Monday, July 12, 2010

In Defense of The Anthropic Principle

As stated here: the anthropic principle is the idea that the observations of the physical universe must be compatible with the life observed in it. The principle was formulated in response to the fine tuning/argument from design type arguments, which assert that the universe seems to have been created just for us, as all of the natural laws, and all physical constants contained therein, are conducive to life. The anthropic principle basically counters this contention with a well, duh. Of course it's all conducive to life. If it wasn't, we would not be here to make such observations. You cannot observe conditions of a given universe of you do not exist.

The fine tuning arguments, true or not (I of course believe them to be erroneous) cannot be lended credence by merely pointing to the fact that everything, as it exists, has come together in such a way to allow for the existence of the life we see. That condition would be true of a non finely tuned universe as well.

The anthropic principle has come under scrutiny, but at its core, and at its simplest, I don't see a problem with it. Is it a philosophical idea as opposed to a scientific one? Sure, but I am not here claiming it to be scientific. I think the main reason is has come under fire is the fact that it is misunderstood. The anthropic principle does not seek to disprove/refute the fine tuning arguments. It merely removes from the proponents of said arguments one of their lines of reasoning/evidence. It shows them that, in their quest to prove the fine tuning theory, they do NOT get to point to the fact that life is here as evidence of fine tuning.

Basically, the anthropic principle reveals the fact that such arguments are merely a case of begging the question. At least, that's how I see it. If you disagree, please, let me know.

So, in addition to looking for feedback as to whether or not people agree with my contentions regarding the intent and usage of the principle, I pose this question to any detractors of the principle: Is there any way that the observations of the conditions within a universe could not be contingent upon the existence of the observer?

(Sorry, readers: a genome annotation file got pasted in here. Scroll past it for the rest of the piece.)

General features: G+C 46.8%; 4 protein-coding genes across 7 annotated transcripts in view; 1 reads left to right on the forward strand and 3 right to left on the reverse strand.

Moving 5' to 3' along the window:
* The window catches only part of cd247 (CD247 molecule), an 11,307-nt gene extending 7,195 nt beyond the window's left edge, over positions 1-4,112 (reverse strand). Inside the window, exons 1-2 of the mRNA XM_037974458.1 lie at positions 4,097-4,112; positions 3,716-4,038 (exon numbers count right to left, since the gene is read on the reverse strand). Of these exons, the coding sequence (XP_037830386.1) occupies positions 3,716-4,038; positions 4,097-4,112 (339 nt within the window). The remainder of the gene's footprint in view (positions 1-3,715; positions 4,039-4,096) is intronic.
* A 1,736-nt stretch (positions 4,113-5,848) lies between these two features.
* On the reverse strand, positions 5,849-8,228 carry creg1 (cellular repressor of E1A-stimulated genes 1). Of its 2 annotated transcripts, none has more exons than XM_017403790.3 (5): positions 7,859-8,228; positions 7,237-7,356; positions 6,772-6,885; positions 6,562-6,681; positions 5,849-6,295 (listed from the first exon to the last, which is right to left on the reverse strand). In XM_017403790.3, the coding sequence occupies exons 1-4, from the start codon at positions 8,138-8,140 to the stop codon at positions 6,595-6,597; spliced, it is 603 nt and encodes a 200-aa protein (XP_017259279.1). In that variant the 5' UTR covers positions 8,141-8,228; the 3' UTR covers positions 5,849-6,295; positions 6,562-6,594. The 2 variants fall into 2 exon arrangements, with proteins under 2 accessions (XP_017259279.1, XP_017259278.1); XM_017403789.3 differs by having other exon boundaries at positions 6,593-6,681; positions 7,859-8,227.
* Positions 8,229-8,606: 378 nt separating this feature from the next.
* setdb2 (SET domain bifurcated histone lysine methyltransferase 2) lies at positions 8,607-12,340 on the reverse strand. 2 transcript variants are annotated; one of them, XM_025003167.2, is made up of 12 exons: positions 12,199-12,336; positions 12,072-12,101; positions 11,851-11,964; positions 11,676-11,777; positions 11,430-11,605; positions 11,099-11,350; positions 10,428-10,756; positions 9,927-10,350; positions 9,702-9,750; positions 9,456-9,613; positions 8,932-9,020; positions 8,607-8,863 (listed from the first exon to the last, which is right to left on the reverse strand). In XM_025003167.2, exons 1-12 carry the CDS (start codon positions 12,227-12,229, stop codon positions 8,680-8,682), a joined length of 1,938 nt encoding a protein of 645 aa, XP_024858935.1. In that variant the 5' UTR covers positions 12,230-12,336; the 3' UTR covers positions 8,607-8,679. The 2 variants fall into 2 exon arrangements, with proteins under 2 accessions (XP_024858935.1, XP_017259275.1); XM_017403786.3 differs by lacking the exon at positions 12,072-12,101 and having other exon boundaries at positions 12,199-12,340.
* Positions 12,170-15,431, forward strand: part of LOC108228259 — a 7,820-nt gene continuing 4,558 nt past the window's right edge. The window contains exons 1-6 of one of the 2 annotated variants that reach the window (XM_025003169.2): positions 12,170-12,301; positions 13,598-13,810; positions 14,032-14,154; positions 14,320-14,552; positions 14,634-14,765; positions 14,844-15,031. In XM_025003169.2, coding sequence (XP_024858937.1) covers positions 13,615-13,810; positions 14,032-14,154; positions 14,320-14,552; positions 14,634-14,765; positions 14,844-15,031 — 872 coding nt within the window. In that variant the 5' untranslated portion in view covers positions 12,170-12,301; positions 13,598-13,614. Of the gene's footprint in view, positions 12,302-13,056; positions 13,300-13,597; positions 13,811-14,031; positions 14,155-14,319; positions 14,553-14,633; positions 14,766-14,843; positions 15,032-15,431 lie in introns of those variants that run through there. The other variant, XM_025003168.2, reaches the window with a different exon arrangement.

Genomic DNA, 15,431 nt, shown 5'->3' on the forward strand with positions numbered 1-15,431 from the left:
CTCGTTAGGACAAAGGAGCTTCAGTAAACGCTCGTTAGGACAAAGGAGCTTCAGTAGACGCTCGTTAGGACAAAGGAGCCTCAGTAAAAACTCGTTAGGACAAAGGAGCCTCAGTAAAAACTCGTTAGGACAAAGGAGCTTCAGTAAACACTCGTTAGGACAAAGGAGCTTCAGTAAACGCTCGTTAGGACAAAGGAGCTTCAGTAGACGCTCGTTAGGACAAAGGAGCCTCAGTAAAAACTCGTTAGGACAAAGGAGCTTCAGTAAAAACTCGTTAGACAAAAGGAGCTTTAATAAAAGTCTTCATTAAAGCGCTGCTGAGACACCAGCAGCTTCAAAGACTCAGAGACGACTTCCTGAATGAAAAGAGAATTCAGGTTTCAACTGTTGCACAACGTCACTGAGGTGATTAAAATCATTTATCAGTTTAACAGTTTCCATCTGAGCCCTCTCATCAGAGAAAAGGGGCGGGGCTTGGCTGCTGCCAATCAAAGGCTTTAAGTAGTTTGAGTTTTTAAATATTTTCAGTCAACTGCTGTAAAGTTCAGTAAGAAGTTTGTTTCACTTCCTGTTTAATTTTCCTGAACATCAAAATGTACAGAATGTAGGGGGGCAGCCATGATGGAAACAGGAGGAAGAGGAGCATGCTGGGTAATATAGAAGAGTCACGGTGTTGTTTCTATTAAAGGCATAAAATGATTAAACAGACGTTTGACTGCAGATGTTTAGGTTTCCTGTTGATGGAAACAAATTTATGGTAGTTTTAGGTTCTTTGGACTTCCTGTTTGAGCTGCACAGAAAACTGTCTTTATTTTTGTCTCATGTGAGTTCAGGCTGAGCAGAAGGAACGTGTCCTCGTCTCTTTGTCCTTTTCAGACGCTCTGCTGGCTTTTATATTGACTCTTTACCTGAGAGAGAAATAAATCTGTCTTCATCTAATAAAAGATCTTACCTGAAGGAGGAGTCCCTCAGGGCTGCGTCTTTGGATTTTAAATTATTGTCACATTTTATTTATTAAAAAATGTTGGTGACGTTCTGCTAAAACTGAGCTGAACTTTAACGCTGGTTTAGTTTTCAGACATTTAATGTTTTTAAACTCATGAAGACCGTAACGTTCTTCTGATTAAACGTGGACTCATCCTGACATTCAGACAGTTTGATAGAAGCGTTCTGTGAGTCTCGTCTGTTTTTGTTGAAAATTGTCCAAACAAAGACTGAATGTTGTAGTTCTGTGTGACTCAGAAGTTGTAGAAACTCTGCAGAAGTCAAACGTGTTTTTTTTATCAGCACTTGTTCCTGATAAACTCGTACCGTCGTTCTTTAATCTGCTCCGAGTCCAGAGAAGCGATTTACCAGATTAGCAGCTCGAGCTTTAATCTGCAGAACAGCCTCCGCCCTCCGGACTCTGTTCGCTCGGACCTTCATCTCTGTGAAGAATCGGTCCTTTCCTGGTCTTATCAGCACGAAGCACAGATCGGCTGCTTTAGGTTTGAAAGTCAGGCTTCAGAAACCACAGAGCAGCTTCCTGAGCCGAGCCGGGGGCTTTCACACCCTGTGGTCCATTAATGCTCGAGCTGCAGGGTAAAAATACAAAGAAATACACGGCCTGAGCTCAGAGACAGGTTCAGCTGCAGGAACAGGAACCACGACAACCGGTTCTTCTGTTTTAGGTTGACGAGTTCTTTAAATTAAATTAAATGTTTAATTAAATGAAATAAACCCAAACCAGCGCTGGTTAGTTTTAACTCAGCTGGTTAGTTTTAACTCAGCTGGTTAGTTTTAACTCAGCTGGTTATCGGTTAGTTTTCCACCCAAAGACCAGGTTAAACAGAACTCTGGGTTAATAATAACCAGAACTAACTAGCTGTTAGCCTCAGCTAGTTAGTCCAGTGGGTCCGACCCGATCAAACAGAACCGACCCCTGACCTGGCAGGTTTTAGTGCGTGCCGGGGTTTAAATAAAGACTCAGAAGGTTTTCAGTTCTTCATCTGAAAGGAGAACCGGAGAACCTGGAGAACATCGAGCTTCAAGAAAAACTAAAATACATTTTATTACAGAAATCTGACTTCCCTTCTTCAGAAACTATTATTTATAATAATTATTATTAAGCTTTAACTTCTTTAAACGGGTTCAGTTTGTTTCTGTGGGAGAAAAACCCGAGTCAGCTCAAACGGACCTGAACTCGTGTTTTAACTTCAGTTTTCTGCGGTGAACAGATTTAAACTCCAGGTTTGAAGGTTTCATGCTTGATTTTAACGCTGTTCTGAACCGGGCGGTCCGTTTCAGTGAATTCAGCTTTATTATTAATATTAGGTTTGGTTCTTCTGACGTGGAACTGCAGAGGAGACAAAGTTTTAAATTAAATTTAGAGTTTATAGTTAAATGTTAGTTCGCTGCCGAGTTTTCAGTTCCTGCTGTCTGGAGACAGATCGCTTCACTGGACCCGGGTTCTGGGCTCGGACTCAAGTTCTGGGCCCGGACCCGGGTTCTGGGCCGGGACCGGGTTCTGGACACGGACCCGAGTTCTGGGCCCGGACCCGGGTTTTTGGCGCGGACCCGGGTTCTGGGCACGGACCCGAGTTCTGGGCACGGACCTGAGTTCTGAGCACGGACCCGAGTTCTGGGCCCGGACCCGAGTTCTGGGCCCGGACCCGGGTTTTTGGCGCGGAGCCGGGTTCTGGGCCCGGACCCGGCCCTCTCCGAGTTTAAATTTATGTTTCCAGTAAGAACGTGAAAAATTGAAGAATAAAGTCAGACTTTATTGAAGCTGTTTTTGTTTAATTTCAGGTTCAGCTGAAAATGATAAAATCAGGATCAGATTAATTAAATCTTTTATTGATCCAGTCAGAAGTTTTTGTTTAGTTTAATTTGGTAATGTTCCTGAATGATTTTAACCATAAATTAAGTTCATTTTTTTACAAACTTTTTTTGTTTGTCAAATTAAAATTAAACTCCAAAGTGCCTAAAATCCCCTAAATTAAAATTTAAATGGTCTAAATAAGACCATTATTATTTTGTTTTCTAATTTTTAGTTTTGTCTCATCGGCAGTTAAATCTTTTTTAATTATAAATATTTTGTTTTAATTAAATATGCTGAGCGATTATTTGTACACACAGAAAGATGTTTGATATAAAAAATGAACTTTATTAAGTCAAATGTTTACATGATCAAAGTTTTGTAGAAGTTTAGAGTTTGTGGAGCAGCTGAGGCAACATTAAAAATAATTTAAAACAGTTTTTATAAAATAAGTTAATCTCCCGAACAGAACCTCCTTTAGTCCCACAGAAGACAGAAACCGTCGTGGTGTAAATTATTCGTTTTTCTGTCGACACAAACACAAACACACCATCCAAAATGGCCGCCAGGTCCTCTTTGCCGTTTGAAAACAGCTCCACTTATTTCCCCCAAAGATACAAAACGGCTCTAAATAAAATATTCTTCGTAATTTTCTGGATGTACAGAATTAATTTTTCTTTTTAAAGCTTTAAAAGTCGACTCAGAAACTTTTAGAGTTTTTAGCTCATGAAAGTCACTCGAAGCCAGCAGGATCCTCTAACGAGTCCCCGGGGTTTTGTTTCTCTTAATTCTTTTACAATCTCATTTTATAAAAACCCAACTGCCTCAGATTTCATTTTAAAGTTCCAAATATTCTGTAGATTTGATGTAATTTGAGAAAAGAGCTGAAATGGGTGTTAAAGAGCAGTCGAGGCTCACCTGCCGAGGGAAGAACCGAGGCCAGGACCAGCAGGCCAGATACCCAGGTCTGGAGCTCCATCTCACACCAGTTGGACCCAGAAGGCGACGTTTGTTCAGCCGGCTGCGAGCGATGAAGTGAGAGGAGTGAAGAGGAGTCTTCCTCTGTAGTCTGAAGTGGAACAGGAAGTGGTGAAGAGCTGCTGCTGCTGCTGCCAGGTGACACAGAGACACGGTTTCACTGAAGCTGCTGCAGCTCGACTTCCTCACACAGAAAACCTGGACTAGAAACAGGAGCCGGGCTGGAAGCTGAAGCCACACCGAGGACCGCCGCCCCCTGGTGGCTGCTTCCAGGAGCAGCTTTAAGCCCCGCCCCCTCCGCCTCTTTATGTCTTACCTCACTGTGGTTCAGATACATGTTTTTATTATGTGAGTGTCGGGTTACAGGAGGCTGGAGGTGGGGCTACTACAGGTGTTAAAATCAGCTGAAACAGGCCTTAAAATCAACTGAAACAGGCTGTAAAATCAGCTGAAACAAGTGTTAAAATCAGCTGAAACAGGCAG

To answer my own question, I should think not.


  1. The new layout is nice, but the white font colour occasionally turns more translucent when it comes up against the polar regions of the Earth and it can strain the eyes when trying to read it.

    And sure, what's this blogging project you're talking about? I'd like to know more about it.

    Well now I have a name to put to what I thought. When people tried to advocate that the universe was specially created for us I always thought of two things:

    - "well, duh. Of course it's all conducive to life. If it wasn't, we would not be here to make such observations."

    - So why is there a risk of asteroids and meteorites colliding with the Earth and causing another mass extinction? That doesn't seem like a finely-tuned universe.

  2. I...can't see shit with your new layout o.O. needs more contrast between text and bg. which is quite impossible with that bg

  3. Typical of the chicken or the egg. Did the universe conspire in our creation or was it life's adaptability that made our existence possible? I have no idea, really. And you are right, it is more of a existential philosophical question than something meant to draw conclusions from.

  4. I have changed the background, gents. Sucks, as I really liked the planet....ah well :(

  5. This is a subject I never really thought much about, but I agree with this principle. Also at Petrakus: I think a couple of British scientists actually found out that the chicken came first. You should look into it for I am not sure whether what I just said is 100% accurate.

  6. The answer is actually the egg, bro. Life forms prior to (along the evolutionary scale) the modern chicken laid eggs.


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